I’ve worked with a couple of safety reporting systems and I’ve evaluated a bunch more. I can’t say I’ve seen them all and I am not intending on disparaging all of them. There are new ones coming out all the time and they or one of the legacy options available might suit your needs perfectly. The following post (and perhaps a couple of subsequent posts) is intended for those airport managers and safety managers that haven’t found their silver bullet or don’t have the funding required to purchase their desired platform…
Safety reporting is the life-blood of a modern safety management system. In the early days of implementation, a great deal of effort was (and still is) expended in increasing the reporting of safety events (incidents and other occurrences) and hazards. As an industry, we’ve discussed and debated no-blame and just cultures. We’ve promulgated policies and waved flags, telling our team members that we can’t manage what we don’t measure. And we’ve implemented safety occurrence reporting systems to capture all this information.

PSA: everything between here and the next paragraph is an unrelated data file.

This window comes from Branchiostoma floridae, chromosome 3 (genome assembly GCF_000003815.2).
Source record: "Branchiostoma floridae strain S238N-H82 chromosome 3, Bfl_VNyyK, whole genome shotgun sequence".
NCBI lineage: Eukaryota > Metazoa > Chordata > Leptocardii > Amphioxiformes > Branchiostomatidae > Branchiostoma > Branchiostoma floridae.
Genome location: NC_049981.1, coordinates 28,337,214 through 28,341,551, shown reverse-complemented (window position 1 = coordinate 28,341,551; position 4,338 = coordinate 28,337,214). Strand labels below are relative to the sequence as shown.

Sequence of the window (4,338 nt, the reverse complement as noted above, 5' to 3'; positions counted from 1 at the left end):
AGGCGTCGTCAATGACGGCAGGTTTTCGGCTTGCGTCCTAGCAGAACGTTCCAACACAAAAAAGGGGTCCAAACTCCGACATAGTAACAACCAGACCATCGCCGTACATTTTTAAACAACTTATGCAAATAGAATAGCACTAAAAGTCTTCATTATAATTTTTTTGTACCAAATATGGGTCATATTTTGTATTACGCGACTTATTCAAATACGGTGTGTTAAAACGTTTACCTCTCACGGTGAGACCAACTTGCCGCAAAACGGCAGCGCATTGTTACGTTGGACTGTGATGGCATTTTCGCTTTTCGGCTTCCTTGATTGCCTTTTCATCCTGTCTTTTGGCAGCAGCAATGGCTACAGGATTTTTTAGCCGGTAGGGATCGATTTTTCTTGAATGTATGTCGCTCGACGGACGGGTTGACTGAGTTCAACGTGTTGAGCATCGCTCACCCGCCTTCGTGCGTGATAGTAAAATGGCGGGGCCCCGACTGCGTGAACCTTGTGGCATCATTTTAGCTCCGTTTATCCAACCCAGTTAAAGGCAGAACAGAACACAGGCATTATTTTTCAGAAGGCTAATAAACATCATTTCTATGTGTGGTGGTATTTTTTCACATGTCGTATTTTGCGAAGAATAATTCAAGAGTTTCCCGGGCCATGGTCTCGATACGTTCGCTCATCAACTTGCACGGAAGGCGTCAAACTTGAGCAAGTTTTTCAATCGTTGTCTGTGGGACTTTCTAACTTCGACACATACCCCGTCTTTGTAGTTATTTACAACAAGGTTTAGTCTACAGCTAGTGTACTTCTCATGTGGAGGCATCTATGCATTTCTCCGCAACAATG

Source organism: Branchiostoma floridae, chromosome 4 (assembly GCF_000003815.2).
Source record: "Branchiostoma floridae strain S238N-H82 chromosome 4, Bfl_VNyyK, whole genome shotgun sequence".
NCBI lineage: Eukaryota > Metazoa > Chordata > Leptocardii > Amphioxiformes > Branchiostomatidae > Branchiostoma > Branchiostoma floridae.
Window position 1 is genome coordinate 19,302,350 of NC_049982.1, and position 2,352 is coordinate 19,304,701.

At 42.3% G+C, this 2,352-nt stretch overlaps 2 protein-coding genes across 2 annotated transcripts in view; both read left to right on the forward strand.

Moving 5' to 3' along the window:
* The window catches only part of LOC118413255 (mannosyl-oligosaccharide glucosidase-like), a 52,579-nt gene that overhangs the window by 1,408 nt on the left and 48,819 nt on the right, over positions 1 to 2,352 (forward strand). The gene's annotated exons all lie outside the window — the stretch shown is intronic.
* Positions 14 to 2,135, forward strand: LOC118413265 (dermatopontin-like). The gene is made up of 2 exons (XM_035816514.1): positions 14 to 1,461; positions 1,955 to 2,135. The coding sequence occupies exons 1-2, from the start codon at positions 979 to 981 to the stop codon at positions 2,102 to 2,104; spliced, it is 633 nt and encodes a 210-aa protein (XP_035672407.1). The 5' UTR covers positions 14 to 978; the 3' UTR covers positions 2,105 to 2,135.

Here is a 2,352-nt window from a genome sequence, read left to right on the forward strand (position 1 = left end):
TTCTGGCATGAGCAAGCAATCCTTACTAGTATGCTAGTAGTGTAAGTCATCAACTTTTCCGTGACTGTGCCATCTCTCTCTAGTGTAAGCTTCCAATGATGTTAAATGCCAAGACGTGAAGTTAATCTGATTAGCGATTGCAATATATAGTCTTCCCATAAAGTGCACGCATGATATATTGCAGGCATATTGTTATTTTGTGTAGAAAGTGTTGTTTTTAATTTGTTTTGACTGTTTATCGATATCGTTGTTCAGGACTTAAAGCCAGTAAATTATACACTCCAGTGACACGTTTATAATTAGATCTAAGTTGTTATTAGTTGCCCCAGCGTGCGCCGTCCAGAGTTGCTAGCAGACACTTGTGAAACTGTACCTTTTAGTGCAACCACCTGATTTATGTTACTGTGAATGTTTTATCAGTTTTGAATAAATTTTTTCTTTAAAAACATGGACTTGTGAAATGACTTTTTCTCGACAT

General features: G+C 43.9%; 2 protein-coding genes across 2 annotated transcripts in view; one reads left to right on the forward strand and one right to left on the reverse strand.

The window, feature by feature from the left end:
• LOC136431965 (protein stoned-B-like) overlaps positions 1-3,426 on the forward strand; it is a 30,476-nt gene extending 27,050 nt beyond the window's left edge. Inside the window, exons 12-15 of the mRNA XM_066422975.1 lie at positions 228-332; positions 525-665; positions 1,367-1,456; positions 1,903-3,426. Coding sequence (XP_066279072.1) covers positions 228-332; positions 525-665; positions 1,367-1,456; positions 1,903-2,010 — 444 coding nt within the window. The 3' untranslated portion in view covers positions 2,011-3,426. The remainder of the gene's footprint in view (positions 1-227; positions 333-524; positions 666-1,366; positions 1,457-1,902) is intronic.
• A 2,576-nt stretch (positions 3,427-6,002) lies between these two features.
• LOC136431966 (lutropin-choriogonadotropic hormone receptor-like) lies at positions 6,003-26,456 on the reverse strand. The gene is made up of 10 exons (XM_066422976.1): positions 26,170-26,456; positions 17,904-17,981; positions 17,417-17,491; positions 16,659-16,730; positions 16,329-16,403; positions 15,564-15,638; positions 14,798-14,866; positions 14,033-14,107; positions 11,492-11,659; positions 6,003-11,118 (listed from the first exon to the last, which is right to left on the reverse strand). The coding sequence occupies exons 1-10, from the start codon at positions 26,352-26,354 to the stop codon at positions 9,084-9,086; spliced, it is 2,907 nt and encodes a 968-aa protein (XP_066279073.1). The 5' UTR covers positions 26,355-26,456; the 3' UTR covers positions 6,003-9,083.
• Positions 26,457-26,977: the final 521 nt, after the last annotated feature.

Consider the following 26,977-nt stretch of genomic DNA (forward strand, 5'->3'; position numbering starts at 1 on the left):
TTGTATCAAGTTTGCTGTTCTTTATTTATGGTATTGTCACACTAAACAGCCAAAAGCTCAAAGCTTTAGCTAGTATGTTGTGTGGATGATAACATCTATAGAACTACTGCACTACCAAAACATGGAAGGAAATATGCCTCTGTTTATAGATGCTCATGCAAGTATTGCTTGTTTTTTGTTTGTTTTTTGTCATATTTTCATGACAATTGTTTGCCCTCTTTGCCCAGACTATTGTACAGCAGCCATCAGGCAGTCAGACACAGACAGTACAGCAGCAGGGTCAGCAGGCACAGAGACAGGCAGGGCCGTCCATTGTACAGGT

If we’ve been successful in these endeavours, we’ve then faced a new problem - what do we do with all these reports? A classic case of be careful what you wish for!
Even a moderately good reporting culture will generate more data than a paper-based system can handle. Excel spreadsheets are a good first step but again, these files can become burdensome pretty quickly and, for me, they don’t always drive the appropriate responses required for different events.
Enterprising people have sought to solve this problem with many different products and online services to solve this problem. They are mostly database driven applications that have many bells and whistles.